In this procedure, the researchers noted the implant and abutment types that were going to be used, and then screwed in six PIC Abutments into the abutments (synOcta, Straumann). Then the area was scanned with the PIC Camera 20 cm from the patient's mouth. Then the researchers merged the first STL file with the PIC file with a best-fit algorithm. Then they merged the image again with the digital model of the soft tissues from the plaster model, yielding the 3D digital master model, the researchers explained.

A lab technician considered the prosthetic space available using the previous scan and a bit registration taken with the provisional prostheses and, using software to build a digital framework base, the design was completed and sent to the dental laboratory electronically. There, the lab milled a titanium framework, which was tested by the researchers.

"The dentists rated the passive fit between the framework and the implants highly," the researchers wrote. "They noted no tension, misfit, or lack of adaptation." After the resin teeth were added and the patient approved of the test fit, the prosthesis was screwed into the patient's mouth, followed by three-month, six-month, one-year, and two-year follow-up appointments where no issues were noted.

In the second case, the subject, a 55-year-old man needed four implants rehabbed. The researchers started by getting a 3D STL file (PIC file) of the implants with photogrammetry. They also made an alginate impression of the healing abutments and poured it in plaster. The second STL file was obtained by using an extraoral scanner on the plaster model. Then the files were merged to create the virtual master model.

The researchers took a different approach to the virtual design of the framework in this case, using cone-beam CT (CBCT) to scan the provisional removable prosthesis. Then the lab technician "incorporated the Digital Imaging and Communication in Medicine (DICOM) file as a virtual mock-up into the previously merged STL file," they wrote. "This allowed the laboratory technician to create the framework without the need to make a denture base."

The framework fit without issue during the same recall schedule.

In the last case, a 36-year-old patient requested a fixed rehabilitation for his eight tissue-level implants in the maxilla and six implants in his mandible. The procedure was similar, except the researchers opted not to make an alginate impression and instead used an intraoral scanner to obtain STL files that would be merged along with the ones obtained with the extraoral stereoscopic camera. The final file was used to design and mill the framework. After completion, no issues were noted during the recall appointments.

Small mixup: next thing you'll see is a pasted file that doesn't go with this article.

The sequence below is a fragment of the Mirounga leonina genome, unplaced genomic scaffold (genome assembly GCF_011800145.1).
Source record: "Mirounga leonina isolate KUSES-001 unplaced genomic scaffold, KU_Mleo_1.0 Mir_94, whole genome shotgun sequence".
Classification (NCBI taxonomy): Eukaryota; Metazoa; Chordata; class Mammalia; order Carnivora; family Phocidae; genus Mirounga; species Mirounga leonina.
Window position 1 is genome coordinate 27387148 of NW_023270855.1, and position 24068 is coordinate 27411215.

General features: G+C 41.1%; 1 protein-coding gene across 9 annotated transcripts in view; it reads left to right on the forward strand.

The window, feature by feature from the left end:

The need for a second image is the most significant drawback of the photogrammetry system. It "generates information from x, y, and z points with a fixed relation to the rest of the points so the data are interrelated and cannot be separated," the researchers explained. "The STL file that is generated this way contains information about the exact position of all the implants, but it does not contain information about ... existing teeth or soft tissues."

There are "systemic mistakes" in the stitching process of an intraoral scanner when it creates an STL file, the researchers wrote. The combination of these STL files, or files from extraoral or CBCT scans, can produce more-accurate 3D models.

There are other advantages in addition to accuracy, according to the researchers. The time spent during the procedure of the first two cases was less than a conventional pickup splinted technique. They also noted that the procedure was "more comfortable for patients and easier for the operators than are other conventional or digital impression methods."

Most important, "the use of an intraoral stereophotogrammetry system allowed us to locate the precise 3D position of implants to create an accurate CAD/CAM framework, providing accurate passive fit and minimizing the possibility of post-treatment complications," they wrote.

Page 1 of 112
Next Page